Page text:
As I looked around at my classmates reciting in unison, and up at that familiar red, white and blue flag, my little heart would feel a flutter of exhilaration. Was it pride, or an overflow of thankfulness? Now we not only had the blessing of God, maker of heaven and earth on our day but were reminded once again that we were a part of a very great nation, a nation under God.
Somehow I began to feel less insignificant. It was a very secure feeling, a feeling that gave me confidence, to do my very best -- to learn that script and whatever else was in store for a big second grader.

The second-grade classroom was surrounded by pictures of some very important people. Not ordinary people -- presidents of the United States. There was our very first president, George Washington, he was also a very brave military leader and Abraham Lincoln.... I knew he was the sixteenth -- he was assassinated by a man named John Wilkes Booth. Then there was Dwight D. Eisenhower, who was in office that year, 1958. His wife's name was Mamie. She had bangs and so did I, so my Dad nickname me 'Mamie'. Little did I know that the name would follow me for the rest of my life.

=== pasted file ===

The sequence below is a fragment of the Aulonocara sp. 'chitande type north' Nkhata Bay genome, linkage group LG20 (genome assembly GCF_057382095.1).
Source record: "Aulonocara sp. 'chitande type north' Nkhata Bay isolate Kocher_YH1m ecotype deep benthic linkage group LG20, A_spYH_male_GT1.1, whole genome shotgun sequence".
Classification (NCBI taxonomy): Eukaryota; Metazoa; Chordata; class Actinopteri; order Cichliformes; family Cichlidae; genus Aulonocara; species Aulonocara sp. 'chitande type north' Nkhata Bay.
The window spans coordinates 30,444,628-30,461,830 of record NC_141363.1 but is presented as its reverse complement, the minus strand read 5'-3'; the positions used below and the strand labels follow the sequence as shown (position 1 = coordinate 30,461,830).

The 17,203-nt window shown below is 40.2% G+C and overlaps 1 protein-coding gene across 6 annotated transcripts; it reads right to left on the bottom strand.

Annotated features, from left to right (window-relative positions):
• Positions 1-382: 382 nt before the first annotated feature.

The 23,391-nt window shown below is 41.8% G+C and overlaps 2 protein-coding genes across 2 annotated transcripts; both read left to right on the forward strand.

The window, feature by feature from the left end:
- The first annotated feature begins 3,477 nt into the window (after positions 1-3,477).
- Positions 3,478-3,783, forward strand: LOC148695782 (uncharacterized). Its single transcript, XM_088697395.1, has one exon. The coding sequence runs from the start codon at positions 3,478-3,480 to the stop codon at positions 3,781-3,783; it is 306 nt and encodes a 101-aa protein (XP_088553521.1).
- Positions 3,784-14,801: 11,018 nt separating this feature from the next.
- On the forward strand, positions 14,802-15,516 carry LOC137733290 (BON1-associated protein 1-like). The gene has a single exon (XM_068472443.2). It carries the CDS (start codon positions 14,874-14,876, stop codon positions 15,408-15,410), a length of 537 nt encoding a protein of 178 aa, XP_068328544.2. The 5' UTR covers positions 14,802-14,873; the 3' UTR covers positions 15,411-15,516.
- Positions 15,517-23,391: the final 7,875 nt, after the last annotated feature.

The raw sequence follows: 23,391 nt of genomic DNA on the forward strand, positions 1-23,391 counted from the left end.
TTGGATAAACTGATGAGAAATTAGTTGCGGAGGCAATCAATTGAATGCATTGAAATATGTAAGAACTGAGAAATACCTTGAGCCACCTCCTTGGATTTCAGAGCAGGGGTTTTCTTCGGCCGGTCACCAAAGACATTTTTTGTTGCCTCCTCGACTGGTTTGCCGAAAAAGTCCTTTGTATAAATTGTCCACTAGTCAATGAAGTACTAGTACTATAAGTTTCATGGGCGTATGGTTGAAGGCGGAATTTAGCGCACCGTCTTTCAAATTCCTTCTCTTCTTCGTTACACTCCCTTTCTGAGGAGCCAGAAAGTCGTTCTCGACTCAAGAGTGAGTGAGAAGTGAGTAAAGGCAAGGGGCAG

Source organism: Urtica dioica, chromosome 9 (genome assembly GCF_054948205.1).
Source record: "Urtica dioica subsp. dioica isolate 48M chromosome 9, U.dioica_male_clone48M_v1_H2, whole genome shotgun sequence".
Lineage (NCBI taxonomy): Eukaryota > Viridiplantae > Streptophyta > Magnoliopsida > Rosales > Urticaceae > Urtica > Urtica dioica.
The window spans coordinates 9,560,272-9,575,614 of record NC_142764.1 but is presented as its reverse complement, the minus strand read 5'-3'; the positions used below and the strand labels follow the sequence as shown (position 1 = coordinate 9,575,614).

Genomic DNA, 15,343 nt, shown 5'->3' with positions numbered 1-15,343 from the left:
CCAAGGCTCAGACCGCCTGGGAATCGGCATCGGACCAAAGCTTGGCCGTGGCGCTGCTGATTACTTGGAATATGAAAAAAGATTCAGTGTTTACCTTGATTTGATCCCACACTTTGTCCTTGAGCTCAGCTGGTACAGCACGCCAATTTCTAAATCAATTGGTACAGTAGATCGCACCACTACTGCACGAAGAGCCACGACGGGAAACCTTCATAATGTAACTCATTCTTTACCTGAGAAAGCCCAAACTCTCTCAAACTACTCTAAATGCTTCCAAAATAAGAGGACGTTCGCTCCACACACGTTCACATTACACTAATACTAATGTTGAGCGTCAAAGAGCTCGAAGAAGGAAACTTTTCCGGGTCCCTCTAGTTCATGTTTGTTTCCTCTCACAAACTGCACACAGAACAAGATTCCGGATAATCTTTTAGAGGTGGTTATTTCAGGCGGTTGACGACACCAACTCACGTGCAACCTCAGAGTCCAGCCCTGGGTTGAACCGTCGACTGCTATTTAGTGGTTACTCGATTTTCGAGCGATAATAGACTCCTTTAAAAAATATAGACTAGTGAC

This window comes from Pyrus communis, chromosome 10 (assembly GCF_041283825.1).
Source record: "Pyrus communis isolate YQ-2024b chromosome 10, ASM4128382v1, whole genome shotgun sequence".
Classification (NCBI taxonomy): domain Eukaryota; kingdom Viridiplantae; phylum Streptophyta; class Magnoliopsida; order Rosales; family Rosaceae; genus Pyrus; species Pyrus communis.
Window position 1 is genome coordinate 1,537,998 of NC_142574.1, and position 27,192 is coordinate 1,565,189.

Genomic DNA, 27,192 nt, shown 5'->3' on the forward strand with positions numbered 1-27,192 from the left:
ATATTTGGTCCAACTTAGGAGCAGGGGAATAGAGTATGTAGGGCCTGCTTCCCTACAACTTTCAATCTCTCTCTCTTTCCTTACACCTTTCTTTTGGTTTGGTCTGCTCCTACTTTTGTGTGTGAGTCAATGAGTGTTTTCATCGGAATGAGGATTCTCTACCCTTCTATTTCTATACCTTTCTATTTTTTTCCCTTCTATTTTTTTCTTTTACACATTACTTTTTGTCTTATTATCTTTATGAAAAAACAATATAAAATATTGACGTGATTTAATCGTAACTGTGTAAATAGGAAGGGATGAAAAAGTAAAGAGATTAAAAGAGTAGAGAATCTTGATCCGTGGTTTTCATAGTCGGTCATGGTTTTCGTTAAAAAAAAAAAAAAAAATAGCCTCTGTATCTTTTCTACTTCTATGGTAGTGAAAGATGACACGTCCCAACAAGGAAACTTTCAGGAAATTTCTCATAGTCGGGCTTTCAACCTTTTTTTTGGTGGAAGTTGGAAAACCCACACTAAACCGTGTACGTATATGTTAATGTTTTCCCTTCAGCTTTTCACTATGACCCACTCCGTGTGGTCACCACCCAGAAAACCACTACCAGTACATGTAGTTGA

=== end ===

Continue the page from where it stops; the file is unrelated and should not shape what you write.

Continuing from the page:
"... And what would you like to be when you grow up?" was the question often asked during those first years of school. Hands would dart up quickly, desperate to be the first to be called on. "Fireman! Policeman!" most of the boys would blurt out. On occasion one who had not been called on would be asked, "And how about you? What would you like to be when you grow up?"
".... President of the United States."
There would be a hush. Everyone would look over at this classmate and finally let out an "...OOOH!"